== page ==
We explore how the Canadian seed industry is stick-handling COVID in its South American business activities this winter, and what lies ahead.
Every year, seed companies from Canada, the U.S. and Europe run counter-season trials and production in Chile. As we all know, 2020 hasn’t been like other years. Despite the challenges of COVID-19, business activities are proceeding as closely to normal as possible.
It was back in 2008 that Nisku, Alta.-based 20/20 Seed Labs first established a lab in Chile. President Sarah Foster moved it to various locations but has now settled into a permanent location at Curimapu Export in Chillan. Here, Foster and several staff members conduct tests each year for purity, germination, moisture, green seed and 1,000-kernel weight, but for other tests, seed must be shipped to Nisku. Expedited shipments (and the faster results they provide) are important to 20/20 clients, and Foster has used an “excellent” Chilean shipping company for years. She will rely on it again this season, when she and two employees will hopefully be able to travel as usual to Chile.
As of press time, the Chilean border was open for travel, but entry, exit and transit restrictions and requirements are subject to change.
“Canadians are usually permitted to get the required visa at the airport, but we’ve got people in the government making sure we will be able to get visas or some kind of permit to be able to stay and do testing. We really are a critical service there. We also have to see the local police for a permit to move from town to town,” Foster said.
“Eduardo de la Sotta, general manager at Curimapu Export, is helping us and we have the Ministry of Agriculture also assisting with our papers. Kimiko Epp, Cristina Alucena Santiago and staff at HyTech Production here in Canada are also a huge help. It’s a group effort for sure.”
While Foster believes everything will likely go well, she is concerned about getting back to Canada from Chile should another major global lockdown be declared. “We’ll book our flight ahead of time and hope for the best,” she says. “In the spring [of 2020], it took five flights and 52 hours to get back to Canada and it was pretty stressful.”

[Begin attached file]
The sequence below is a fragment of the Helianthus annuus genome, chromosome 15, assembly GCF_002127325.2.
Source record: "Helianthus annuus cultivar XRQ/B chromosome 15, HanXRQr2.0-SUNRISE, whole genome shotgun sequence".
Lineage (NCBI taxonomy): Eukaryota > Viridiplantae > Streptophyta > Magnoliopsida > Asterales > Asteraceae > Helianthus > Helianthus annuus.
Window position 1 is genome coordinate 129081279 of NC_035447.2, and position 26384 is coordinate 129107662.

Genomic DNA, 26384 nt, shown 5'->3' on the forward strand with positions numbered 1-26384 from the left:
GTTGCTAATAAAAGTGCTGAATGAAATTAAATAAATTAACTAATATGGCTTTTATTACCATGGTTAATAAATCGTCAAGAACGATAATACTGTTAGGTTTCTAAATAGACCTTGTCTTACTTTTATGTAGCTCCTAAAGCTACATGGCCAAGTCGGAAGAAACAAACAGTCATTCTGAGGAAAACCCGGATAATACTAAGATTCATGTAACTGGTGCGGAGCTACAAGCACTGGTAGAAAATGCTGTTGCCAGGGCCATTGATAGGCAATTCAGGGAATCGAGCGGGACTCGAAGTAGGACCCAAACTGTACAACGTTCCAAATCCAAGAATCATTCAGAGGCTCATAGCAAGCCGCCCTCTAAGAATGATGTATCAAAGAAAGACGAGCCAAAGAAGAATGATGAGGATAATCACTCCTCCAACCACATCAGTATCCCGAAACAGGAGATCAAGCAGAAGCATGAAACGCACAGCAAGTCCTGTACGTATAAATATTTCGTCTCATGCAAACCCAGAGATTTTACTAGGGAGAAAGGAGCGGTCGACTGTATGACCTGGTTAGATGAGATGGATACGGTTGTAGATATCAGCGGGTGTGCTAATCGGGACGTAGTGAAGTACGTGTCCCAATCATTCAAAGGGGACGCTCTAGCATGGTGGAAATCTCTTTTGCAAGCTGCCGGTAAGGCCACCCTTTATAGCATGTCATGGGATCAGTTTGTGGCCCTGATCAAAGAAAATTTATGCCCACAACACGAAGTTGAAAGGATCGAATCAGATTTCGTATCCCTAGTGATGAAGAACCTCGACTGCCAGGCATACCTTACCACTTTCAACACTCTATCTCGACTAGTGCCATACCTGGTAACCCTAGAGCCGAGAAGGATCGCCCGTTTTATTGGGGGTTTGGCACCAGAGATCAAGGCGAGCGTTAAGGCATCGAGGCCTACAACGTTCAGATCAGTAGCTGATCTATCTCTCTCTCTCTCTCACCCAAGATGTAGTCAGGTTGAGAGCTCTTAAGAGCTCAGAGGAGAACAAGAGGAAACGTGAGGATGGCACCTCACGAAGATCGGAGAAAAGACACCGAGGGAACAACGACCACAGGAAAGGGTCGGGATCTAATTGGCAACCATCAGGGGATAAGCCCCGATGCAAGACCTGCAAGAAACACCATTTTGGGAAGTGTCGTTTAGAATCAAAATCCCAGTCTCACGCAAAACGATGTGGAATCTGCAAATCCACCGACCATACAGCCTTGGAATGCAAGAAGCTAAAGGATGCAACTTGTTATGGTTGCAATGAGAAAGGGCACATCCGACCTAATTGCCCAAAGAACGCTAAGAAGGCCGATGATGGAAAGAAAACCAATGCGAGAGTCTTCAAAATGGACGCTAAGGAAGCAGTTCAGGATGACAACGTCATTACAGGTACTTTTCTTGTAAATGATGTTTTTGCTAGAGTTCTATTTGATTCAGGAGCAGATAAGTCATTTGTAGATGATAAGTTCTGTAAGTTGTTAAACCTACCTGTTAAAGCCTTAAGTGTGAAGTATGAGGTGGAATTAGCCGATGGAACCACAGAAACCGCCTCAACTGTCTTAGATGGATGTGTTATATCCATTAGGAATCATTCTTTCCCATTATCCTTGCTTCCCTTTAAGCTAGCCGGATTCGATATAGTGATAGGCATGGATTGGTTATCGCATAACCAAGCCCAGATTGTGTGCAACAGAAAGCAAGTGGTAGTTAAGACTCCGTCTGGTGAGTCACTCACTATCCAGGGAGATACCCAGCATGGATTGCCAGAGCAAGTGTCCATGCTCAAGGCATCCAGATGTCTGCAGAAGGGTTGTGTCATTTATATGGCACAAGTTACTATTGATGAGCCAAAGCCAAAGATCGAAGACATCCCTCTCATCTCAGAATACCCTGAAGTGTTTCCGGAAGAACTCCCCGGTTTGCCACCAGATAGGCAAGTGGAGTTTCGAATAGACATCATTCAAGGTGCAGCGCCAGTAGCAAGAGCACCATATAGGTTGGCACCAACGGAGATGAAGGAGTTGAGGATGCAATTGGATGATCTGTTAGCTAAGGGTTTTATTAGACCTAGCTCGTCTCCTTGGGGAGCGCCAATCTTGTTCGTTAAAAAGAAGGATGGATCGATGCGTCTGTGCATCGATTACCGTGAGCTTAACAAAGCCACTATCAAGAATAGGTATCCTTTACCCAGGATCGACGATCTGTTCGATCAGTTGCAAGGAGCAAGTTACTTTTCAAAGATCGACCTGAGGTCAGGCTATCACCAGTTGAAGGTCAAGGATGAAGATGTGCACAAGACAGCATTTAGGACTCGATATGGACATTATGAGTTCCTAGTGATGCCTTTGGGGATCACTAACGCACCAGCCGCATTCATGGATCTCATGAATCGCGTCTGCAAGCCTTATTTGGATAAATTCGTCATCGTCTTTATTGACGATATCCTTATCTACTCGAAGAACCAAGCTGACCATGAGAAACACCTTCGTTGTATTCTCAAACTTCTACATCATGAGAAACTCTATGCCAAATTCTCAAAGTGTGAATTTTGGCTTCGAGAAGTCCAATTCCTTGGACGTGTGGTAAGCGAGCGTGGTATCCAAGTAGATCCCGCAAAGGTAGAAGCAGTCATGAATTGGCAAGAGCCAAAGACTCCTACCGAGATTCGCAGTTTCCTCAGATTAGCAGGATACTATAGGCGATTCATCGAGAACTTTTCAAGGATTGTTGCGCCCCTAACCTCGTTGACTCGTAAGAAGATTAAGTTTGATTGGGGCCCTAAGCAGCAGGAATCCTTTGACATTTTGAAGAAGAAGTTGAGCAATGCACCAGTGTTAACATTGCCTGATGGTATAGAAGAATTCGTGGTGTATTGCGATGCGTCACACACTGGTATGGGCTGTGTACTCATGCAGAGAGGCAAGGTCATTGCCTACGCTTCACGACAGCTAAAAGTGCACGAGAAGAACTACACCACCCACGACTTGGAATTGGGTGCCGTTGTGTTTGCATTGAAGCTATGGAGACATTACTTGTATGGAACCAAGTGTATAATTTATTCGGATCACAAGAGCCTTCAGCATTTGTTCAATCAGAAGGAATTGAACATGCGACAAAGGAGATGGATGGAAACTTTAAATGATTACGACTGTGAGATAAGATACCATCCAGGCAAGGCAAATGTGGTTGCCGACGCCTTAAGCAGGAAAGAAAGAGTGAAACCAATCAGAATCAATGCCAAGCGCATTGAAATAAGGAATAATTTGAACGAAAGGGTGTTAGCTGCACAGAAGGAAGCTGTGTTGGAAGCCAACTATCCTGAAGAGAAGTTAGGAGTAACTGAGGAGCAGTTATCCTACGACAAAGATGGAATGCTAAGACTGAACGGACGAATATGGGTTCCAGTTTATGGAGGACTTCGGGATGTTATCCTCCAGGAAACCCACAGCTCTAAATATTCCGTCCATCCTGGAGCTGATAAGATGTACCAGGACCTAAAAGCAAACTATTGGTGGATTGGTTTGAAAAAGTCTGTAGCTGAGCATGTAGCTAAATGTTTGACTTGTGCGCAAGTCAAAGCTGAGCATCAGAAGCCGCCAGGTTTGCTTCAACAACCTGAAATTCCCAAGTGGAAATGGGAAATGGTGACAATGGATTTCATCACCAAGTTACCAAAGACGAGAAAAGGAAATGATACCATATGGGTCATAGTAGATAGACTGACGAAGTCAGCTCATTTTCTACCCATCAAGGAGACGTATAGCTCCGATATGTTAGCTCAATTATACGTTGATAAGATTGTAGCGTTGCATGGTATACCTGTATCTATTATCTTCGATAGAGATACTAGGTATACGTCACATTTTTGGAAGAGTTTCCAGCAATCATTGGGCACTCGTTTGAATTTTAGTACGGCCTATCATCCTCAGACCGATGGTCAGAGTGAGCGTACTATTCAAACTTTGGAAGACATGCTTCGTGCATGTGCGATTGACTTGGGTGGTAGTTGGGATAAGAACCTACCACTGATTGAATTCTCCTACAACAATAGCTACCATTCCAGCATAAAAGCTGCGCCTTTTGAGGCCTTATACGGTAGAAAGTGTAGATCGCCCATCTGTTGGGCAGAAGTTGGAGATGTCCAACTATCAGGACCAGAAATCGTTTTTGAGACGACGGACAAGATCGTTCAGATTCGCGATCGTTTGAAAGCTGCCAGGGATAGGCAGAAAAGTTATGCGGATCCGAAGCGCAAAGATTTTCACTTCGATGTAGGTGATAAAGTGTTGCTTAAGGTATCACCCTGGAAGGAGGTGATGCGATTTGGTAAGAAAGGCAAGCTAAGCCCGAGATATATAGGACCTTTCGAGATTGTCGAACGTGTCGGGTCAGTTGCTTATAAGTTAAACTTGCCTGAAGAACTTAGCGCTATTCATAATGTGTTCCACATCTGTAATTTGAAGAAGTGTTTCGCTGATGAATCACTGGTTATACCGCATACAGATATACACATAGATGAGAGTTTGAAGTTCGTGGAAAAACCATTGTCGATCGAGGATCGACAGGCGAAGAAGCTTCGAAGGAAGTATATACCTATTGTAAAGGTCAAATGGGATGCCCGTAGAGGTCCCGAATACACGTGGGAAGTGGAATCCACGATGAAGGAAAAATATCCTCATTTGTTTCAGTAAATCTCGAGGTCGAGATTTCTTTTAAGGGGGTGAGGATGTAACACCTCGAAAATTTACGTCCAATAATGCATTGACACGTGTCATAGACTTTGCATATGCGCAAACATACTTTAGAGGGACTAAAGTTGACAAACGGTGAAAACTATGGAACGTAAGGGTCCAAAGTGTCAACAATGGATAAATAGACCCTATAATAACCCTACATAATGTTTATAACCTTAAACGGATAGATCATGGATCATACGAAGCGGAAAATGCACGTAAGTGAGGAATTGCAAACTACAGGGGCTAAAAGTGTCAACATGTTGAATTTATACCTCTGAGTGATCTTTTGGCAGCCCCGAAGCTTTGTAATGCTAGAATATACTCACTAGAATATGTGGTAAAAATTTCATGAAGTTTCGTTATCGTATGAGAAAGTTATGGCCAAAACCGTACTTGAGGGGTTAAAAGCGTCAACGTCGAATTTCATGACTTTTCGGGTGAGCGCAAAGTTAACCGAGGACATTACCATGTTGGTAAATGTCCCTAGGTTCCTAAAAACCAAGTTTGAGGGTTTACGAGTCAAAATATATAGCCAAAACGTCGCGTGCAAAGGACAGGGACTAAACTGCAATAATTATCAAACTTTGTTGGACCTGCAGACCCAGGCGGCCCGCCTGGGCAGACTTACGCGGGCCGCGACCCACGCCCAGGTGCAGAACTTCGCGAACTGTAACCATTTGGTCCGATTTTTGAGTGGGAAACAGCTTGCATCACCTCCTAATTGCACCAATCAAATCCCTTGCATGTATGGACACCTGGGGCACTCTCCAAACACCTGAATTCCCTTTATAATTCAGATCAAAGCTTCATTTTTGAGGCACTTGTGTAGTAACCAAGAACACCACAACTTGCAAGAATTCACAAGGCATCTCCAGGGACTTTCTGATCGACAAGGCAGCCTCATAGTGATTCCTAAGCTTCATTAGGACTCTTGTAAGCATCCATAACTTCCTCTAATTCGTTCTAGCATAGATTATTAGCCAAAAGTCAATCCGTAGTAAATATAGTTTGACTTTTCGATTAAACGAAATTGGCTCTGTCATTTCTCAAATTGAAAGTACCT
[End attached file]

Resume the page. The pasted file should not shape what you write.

De la Sotta sent a report to Germination in late 2020. Everything at that point was proceeding normally. “The seed import is almost finished, most of the fields are planted, and everything was done properly,” he said.
He explained that even with the border open, those who need to come to Chile for business will have to apply for special permission ahead of time, providing reason for the visit and a set date of entry. Staff at Chilean companies and ANPROS (the Chilean Seed Association) are available to help.
De la Sotta adds that because the Chilean government has declared agricultural companies to be of strategic importance, even when a city has been put in lockdown, all those involved in related activities such as seed production can move within and in/out of a city with their permission and identification.
To faciliate business as the pandemic goes on, Curimapu is providing field updates through a new online platform that it began to develop last March.
Customers can log in and check on pictures and videos of each field taken at the ground level and with a drone.
“Besides this, we also send a weekly report of each field with all the information and pictures,” explains de la Sotta. “Last season, we had started a pilot project and this season we are also running all of our fields with a satellite monitoring platform. In this way our farmers, field staff and customers can check by themselves the vigour index of each field during all seasons, all developmental stages, etc. We have also improved our information system in order to give our customers full transparency and the most updated information.”
Travelling via the ‘Milk Run’
Like 20/20 Seed Labs, HyTech Production near Lethbridge, Alta., has had operations in Chile for years, in this case a subsidiary business, since 2006. Kevin McNaughton, HyTech’s production manager, says that in a normal year, some Canadian staff generally arrive in September and stay until mid-February.